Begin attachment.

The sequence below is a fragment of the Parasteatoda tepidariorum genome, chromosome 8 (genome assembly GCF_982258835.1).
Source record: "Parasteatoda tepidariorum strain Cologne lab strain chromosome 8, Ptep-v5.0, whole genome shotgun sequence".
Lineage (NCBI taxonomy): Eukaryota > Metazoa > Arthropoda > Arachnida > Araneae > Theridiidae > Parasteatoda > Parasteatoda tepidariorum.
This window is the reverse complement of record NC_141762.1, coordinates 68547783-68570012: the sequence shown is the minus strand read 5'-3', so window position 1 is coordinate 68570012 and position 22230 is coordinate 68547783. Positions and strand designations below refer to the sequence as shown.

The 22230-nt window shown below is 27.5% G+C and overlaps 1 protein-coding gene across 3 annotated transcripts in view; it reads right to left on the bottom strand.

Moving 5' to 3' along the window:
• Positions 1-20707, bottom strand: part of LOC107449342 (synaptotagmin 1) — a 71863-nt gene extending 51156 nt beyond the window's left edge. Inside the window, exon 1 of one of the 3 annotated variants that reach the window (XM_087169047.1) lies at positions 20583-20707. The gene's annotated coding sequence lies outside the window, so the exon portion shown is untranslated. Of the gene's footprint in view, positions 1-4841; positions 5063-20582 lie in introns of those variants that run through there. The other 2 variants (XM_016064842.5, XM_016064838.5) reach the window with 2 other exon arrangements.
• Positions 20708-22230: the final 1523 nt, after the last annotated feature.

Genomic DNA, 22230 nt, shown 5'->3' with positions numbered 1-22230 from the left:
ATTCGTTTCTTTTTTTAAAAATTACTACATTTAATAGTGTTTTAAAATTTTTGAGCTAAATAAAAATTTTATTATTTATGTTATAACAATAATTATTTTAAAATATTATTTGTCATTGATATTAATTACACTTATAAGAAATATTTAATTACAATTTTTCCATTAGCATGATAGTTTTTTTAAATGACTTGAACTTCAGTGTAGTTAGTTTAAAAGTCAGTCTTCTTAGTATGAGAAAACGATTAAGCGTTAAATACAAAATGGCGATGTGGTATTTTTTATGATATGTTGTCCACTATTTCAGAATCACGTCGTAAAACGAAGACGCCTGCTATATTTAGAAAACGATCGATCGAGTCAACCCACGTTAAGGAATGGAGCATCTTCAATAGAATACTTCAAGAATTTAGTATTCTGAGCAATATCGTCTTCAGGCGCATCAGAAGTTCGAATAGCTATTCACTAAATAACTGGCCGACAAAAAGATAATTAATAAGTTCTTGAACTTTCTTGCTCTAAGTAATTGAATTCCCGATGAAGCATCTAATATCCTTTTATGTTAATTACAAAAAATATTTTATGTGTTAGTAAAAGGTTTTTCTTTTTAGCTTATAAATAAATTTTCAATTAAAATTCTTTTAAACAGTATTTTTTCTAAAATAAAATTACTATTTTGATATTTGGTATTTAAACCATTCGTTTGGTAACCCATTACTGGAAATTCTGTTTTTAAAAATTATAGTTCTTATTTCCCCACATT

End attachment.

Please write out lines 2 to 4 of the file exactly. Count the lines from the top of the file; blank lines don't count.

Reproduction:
Source record: "Parasteatoda tepidariorum strain Cologne lab strain chromosome 8, Ptep-v5.0, whole genome shotgun sequence".
Lineage (NCBI taxonomy): Eukaryota > Metazoa > Arthropoda > Arachnida > Araneae > Theridiidae > Parasteatoda > Parasteatoda tepidariorum.
This window is the reverse complement of record NC_141762.1, coordinates 68547783-68570012: the sequence shown is the minus strand read 5'-3', so window position 1 is coordinate 68570012 and position 22230 is coordinate 68547783. Positions and strand designations below refer to the sequence as shown.